It's Time To Sell The Trading Vehicle That Is Netflix

Jun.18.14 | About: Netflix, Inc. (NFLX)


Netflix's long term fundamentals are strong.

The company's stock price is very volatile.

It is currently overbought and is will correct in the coming weeks.

Netflix (NASDAQ:NFLX) is a stock that has entrenched bulls and bears on both sides of the investment landscape that are seemingly always battling it out on TV. It usually generates passion on both sides among investors and generates good TV for CNBC and other media outlets. In my opinion Netflix is a trading vehicle that can be played as a long and a short depending on the sentiment, which direction the price momentum is going in, and the valuation metrics.

Many times the bulls and the bears mention different long term prospects and challenges that the company faces as reasons to invest in or stay away from the firm's stock that never change. For example, the bulls usually mention the long term growth opportunity that international expansion represents for the company. This is certainly a valid point. Morgan Stanley's analyst Benjamin Swinburne is projecting that the company will double its share of the broadband market in international countries from 10% to 20%. I understand that these estimates keep getting raised as new information about the company is realized, but I believe that this bullish case on the stock could have been made when it was at $300. In fact I believed in this argument when I bought the stock at $330. The bearish argument is similar in that it can only change in response to earnings reports and not the price action. Bears argue that the increases in content costs will hurt profitability. Content costs rose 19% last year and the prices will continue to increase as new competing companies such as Amazon (NASDAQ:AMZN) increase the bids on content. This opposing thesis is also true regardless of where the price is at. I believe that in most cases stocks can be invested upon by this type of reasoning, but with Netflix the price varies so much that it must be traded based on the three timing mechanisms that I mentioned earlier.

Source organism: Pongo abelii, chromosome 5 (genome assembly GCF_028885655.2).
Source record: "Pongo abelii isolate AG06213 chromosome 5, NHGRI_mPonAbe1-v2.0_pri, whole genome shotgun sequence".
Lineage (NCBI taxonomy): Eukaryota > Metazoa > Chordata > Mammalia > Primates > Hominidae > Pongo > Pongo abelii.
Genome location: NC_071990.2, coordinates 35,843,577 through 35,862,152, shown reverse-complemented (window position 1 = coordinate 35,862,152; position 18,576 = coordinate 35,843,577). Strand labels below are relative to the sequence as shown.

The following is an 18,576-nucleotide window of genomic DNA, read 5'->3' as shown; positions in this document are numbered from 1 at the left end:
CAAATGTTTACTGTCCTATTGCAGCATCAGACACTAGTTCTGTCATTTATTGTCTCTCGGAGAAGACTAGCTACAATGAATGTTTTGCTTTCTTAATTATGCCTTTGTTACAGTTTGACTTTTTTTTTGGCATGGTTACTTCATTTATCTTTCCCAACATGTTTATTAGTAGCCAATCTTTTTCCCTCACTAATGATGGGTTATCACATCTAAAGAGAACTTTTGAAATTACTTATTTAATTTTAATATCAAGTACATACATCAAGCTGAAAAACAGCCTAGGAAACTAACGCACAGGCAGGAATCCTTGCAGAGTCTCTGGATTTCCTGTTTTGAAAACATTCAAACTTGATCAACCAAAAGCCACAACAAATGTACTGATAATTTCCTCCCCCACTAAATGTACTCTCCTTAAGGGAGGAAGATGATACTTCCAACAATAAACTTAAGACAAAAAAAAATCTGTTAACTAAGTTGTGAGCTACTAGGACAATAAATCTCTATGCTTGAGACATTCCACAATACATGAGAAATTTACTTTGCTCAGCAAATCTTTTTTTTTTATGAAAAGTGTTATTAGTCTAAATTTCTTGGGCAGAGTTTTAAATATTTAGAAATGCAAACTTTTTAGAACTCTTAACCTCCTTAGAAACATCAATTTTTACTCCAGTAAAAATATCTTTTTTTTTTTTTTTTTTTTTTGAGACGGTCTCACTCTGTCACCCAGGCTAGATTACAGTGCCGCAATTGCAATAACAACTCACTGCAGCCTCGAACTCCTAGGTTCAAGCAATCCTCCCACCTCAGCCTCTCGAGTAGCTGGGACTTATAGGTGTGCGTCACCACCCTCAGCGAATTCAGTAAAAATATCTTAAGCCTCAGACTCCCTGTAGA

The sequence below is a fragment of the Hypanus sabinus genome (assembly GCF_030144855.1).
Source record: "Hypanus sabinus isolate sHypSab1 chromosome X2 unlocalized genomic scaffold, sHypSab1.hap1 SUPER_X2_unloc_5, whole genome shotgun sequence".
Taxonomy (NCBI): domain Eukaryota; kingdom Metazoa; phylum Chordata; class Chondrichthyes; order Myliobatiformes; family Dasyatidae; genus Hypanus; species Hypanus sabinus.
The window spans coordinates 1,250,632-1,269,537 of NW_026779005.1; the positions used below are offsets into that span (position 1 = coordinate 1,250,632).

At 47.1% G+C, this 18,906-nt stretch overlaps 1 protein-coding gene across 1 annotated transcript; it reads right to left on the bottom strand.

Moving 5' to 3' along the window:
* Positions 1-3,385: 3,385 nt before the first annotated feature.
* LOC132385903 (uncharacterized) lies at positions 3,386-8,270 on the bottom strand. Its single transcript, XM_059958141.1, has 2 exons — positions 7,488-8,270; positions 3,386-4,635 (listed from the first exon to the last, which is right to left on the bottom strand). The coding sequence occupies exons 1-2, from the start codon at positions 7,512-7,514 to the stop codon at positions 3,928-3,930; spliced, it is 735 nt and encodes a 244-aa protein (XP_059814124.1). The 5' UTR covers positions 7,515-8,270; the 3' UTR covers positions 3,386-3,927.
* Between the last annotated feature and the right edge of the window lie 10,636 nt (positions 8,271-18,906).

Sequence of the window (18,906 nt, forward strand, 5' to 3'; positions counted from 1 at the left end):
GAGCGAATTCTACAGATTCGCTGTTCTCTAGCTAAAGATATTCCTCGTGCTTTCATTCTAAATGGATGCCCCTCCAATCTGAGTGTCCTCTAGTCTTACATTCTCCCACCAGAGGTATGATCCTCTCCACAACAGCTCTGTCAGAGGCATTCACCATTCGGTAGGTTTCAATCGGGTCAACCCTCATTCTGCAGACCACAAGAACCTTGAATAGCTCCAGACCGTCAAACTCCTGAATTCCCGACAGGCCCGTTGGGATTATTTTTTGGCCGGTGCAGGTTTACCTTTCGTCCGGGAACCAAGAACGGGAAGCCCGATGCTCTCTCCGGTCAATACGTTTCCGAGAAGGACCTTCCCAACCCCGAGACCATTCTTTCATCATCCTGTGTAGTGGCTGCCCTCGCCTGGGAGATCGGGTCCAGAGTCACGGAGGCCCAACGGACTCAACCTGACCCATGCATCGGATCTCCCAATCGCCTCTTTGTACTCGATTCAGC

Before I discuss why I believe that Netflix is entering the overbought territory I will quickly explain why I believe the company, not necessarily the stock, will perform well in the long term. Netflix is a disruptor, it is changing the way we consume content as it gives viewers the ability to watch shows whenever they want without any ads as well. This provides high flexibility and this is widely viewed by consumers to be a positive thing. According to a consumer survey Netflix scored 78 out of 100 in a satisfaction survey. Netflix's originals are giving it a competitive edge over other services such as Amazon Prime and Hulu. Their original series "House of Cards" was nominated for 9 Emmy's last year. The company has been able to follow this up with a successful season of "Orange is the New Black", which is expected to be nominated for Emmy's this year, as it will compete in the comedy category. Along with these original series' the other factor is international expansion as I previously stated. Netflix will be entering 6 new countries this year: Germany, France, Austria, Luxembourg, Belgium, and France. These entries will provide international subscriber growth which will help the international margins improve. I believe that if content costs increase substantially that Netflix has leverage to increase the price of the subscriptions, since they provide such great value to consumers for just $8.99 per month. The Net Neutrality issue is complex and it is difficult to figure out how the FCC will decide on the issue. For a person that enjoys internet freedom I hope that Netflix doesn't have to pay ISPs for higher internet speeds. This is a wild card that could help or hurt the company's long term success. Overall, the company should succeed in the future.